The dining room was spacious and in the middle, there was a triangular space courtyard filled with birch trees enclosed in glass. We chose the Festival Menu with wine pairings. We are not heavy drinkers so we decided to split between the two of us.


Our amuse bouche consisted of seven dishes.

The World: This came wrapped in black and white paper globes. Inside, there were five bite-size servings representing the flavors and produce of five different countries. Scandinavia (cheese with dill), Japan (miso and wasabi), Morocco (tajine spices with minty aftertaste), Mexico (avocado and lime), and Peru (ceviche). Each had its own unique taste, subtle yet flavorful.


Caramelized Olive: Four pieces of caramelized olives served on a real bonsai tree. Each of them filled with salty anchovies. Who would have thought that caramel, olives and anchovies go well together? They were heavenly and left us craving for more.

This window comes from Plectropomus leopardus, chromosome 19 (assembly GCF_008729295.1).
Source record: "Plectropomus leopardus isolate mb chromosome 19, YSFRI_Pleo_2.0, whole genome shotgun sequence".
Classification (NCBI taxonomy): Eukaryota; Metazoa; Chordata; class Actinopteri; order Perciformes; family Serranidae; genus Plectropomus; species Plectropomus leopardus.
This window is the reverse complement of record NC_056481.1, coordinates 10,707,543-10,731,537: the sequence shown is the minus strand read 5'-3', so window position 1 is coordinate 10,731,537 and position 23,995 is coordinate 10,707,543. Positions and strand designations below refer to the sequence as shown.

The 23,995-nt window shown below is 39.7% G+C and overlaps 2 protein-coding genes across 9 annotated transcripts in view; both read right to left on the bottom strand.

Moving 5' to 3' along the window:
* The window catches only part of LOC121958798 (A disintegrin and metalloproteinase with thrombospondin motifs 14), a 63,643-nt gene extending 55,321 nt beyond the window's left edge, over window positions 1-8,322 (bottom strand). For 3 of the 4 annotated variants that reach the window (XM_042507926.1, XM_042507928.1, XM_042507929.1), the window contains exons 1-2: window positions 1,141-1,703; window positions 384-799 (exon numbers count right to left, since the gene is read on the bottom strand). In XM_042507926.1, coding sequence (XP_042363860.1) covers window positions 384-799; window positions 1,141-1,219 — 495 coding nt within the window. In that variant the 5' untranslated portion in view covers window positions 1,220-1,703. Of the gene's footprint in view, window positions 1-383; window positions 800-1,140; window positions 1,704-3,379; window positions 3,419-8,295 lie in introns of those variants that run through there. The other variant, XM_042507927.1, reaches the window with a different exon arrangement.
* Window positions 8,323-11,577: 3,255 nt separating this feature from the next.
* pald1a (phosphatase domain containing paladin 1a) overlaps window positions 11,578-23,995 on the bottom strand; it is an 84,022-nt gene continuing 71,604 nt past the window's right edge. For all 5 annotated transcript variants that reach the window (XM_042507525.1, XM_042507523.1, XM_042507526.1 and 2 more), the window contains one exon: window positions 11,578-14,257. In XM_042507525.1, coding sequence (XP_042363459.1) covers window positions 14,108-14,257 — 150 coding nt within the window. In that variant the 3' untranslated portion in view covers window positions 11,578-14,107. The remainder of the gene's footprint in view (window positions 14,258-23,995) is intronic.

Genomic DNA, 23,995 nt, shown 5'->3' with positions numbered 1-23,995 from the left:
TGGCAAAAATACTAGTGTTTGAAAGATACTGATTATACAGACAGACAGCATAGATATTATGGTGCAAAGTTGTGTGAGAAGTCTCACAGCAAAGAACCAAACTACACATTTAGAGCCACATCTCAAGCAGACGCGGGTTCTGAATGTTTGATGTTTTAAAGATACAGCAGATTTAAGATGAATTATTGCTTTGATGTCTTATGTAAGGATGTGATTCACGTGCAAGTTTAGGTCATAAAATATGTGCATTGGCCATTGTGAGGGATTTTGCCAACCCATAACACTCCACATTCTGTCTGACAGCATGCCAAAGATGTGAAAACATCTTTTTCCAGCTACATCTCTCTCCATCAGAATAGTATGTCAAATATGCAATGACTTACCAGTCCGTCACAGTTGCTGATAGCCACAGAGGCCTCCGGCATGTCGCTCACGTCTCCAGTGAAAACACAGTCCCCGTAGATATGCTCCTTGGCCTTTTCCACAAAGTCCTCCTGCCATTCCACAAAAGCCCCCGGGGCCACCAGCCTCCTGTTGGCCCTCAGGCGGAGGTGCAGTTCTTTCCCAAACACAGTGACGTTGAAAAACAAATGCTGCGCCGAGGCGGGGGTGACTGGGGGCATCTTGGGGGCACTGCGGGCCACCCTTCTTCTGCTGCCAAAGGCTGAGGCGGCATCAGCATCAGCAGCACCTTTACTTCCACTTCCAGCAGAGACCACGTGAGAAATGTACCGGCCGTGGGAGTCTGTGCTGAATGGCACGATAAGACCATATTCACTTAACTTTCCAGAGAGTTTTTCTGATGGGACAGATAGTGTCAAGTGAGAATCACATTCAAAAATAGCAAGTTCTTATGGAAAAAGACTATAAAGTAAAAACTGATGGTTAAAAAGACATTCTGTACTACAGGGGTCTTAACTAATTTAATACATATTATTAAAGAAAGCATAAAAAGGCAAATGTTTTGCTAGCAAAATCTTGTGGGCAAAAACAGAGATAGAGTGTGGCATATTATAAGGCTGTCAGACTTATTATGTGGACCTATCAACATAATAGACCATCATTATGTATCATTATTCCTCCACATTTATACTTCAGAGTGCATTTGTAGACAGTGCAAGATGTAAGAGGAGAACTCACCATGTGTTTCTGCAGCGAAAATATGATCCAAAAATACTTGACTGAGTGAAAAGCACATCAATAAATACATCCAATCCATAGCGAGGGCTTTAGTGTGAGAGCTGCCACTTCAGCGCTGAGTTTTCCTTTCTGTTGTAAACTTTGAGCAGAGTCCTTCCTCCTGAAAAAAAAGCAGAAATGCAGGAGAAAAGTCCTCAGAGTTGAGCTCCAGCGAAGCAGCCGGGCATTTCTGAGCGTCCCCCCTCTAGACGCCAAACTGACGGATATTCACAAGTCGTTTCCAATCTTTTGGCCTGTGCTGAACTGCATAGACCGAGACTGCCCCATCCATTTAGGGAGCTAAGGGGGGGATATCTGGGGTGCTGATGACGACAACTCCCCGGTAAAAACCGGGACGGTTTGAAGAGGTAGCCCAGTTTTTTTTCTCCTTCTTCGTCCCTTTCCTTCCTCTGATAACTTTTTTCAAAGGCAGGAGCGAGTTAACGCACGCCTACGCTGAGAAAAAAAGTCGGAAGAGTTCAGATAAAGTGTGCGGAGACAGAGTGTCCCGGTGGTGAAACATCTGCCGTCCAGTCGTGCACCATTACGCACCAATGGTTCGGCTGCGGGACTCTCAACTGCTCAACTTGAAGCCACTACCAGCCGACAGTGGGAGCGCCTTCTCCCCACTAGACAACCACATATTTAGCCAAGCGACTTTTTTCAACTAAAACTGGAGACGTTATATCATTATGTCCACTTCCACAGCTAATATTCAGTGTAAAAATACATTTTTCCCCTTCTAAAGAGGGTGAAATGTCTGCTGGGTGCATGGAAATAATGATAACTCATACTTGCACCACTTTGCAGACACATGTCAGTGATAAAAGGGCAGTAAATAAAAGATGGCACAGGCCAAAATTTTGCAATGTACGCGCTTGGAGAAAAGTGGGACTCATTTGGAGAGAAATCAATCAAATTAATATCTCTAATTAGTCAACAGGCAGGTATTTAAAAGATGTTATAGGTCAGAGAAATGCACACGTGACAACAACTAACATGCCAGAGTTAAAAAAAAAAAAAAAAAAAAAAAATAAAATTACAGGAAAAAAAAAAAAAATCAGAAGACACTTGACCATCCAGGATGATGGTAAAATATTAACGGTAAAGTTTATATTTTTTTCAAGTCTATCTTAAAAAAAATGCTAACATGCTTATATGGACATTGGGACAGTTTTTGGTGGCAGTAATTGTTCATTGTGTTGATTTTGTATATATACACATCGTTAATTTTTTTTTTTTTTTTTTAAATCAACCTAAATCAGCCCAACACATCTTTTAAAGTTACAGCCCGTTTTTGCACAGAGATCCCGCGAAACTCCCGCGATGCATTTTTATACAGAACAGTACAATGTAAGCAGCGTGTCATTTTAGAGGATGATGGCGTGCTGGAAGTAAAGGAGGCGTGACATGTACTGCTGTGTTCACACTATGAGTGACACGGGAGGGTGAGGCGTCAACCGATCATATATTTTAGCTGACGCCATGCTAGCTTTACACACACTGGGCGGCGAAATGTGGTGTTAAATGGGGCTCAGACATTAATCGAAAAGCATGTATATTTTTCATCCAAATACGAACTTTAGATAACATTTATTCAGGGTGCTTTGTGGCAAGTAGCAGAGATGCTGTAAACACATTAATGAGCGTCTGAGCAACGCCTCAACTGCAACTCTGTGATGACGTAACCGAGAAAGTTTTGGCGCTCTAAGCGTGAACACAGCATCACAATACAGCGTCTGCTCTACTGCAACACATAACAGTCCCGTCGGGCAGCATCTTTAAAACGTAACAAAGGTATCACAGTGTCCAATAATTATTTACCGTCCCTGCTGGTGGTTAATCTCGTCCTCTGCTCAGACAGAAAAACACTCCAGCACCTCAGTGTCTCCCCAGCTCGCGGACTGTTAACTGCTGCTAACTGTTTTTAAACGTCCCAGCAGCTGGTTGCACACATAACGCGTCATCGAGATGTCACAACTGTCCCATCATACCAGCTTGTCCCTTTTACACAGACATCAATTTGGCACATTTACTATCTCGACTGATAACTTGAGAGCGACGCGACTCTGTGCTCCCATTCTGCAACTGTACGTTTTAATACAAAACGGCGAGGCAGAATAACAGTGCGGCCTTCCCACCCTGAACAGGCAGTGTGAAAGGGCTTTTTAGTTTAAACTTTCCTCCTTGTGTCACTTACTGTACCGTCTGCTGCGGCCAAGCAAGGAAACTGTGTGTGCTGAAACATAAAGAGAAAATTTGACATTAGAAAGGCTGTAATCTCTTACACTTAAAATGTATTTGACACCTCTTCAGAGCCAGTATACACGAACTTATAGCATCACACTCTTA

Crispy Fried Fish: El Celler's version of fried fish was served to us in a form of these delicate flakes sprinkled with seaweed bits and various spices. For a very small serving, the flakes tasted like fresh fish.


Camparo Bonbons: These delicate bonbons came with a surprise of their own. A flavorful filling of bittersweet and citrus mixed with sesame seed oil bursted in our mouths when we bit into them.


Artichoke Omelette: We were told to eat the whole serving at once. And so we did. It was a gel-like and had the flavor of real artichokes. It tasted earthy and delectable.


The last two amuse bouche were all about truffles.